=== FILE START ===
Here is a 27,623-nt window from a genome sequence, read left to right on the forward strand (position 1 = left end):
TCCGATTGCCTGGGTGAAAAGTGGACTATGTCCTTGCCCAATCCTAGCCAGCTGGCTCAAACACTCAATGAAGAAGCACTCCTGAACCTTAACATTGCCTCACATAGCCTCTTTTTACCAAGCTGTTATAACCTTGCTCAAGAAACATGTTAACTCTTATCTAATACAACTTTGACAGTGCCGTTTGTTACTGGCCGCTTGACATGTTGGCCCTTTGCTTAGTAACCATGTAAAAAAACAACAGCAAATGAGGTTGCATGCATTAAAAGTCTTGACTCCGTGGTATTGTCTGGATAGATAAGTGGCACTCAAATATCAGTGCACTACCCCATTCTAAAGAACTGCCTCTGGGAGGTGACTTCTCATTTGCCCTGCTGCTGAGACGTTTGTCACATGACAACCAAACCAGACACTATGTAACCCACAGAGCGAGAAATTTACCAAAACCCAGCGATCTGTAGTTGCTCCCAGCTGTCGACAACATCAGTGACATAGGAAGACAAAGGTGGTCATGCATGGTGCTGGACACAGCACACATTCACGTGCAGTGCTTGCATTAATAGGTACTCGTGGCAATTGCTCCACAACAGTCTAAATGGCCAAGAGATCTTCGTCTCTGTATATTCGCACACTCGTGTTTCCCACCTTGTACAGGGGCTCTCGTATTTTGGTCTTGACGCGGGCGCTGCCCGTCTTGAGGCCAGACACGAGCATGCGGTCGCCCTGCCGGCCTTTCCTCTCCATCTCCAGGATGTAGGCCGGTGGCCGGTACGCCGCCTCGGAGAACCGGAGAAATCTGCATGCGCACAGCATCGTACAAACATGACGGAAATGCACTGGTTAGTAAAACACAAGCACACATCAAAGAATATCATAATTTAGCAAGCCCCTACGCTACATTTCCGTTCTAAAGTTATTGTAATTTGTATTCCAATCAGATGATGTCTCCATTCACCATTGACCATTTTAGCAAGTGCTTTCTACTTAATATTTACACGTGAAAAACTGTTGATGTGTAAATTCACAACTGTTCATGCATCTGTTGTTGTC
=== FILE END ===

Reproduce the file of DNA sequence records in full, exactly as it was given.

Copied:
Here is a 27,623-nt window from a genome sequence, read left to right on the forward strand (position 1 = left end):
TCCGATTGCCTGGGTGAAAAGTGGACTATGTCCTTGCCCAATCCTAGCCAGCTGGCTCAAACACTCAATGAAGAAGCACTCCTGAACCTTAACATTGCCTCACATAGCCTCTTTTTACCAAGCTGTTATAACCTTGCTCAAGAAACATGTTAACTCTTATCTAATACAACTTTGACAGTGCCGTTTGTTACTGGCCGCTTGACATGTTGGCCCTTTGCTTAGTAACCATGTAAAAAAACAACAGCAAATGAGGTTGCATGCATTAAAAGTCTTGACTCCGTGGTATTGTCTGGATAGATAAGTGGCACTCAAATATCAGTGCACTACCCCATTCTAAAGAACTGCCTCTGGGAGGTGACTTCTCATTTGCCCTGCTGCTGAGACGTTTGTCACATGACAACCAAACCAGACACTATGTAACCCACAGAGCGAGAAATTTACCAAAACCCAGCGATCTGTAGTTGCTCCCAGCTGTCGACAACATCAGTGACATAGGAAGACAAAGGTGGTCATGCATGGTGCTGGACACAGCACACATTCACGTGCAGTGCTTGCATTAATAGGTACTCGTGGCAATTGCTCCACAACAGTCTAAATGGCCAAGAGATCTTCGTCTCTGTATATTCGCACACTCGTGTTTCCCACCTTGTACAGGGGCTCTCGTATTTTGGTCTTGACGCGGGCGCTGCCCGTCTTGAGGCCAGACACGAGCATGCGGTCGCCCTGCCGGCCTTTCCTCTCCATCTCCAGGATGTAGGCCGGTGGCCGGTACGCCGCCTCGGAGAACCGGAGAAATCTGCATGCGCACAGCATCGTACAAACATGACGGAAATGCACTGGTTAGTAAAACACAAGCACACATCAAAGAATATCATAATTTAGCAAGCCCCTACGCTACATTTCCGTTCTAAAGTTATTGTAATTTGTATTCCAATCAGATGATGTCTCCATTCACCATTGACCATTTTAGCAAGTGCTTTCTACTTAATATTTACACGTGAAAAACTGTTGATGTGTAAATTCACAACTGTTCATGCATCTGTTGTTGTC